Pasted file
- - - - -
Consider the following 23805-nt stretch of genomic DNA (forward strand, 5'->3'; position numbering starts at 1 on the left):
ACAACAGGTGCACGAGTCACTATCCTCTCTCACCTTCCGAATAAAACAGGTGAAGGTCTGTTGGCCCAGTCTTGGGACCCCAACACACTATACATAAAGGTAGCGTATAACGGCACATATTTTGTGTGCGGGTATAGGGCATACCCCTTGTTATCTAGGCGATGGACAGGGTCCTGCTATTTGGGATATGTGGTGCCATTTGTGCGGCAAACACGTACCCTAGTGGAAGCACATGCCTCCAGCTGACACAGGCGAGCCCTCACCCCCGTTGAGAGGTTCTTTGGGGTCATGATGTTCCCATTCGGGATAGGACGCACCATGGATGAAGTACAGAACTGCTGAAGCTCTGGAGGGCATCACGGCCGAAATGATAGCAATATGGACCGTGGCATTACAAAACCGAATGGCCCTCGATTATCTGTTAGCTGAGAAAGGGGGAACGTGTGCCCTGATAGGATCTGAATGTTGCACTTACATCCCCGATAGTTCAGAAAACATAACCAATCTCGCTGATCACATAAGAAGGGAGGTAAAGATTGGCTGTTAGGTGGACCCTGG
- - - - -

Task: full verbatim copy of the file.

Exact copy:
Consider the following 23805-nt stretch of genomic DNA (forward strand, 5'->3'; position numbering starts at 1 on the left):
ACAACAGGTGCACGAGTCACTATCCTCTCTCACCTTCCGAATAAAACAGGTGAAGGTCTGTTGGCCCAGTCTTGGGACCCCAACACACTATACATAAAGGTAGCGTATAACGGCACATATTTTGTGTGCGGGTATAGGGCATACCCCTTGTTATCTAGGCGATGGACAGGGTCCTGCTATTTGGGATATGTGGTGCCATTTGTGCGGCAAACACGTACCCTAGTGGAAGCACATGCCTCCAGCTGACACAGGCGAGCCCTCACCCCCGTTGAGAGGTTCTTTGGGGTCATGATGTTCCCATTCGGGATAGGACGCACCATGGATGAAGTACAGAACTGCTGAAGCTCTGGAGGGCATCACGGCCGAAATGATAGCAATATGGACCGTGGCATTACAAAACCGAATGGCCCTCGATTATCTGTTAGCTGAGAAAGGGGGAACGTGTGCCCTGATAGGATCTGAATGTTGCACTTACATCCCCGATAGTTCAGAAAACATAACCAATCTCGCTGATCACATAAGAAGGGAGGTAAAGATTGGCTGTTAGGTGGACCCTGG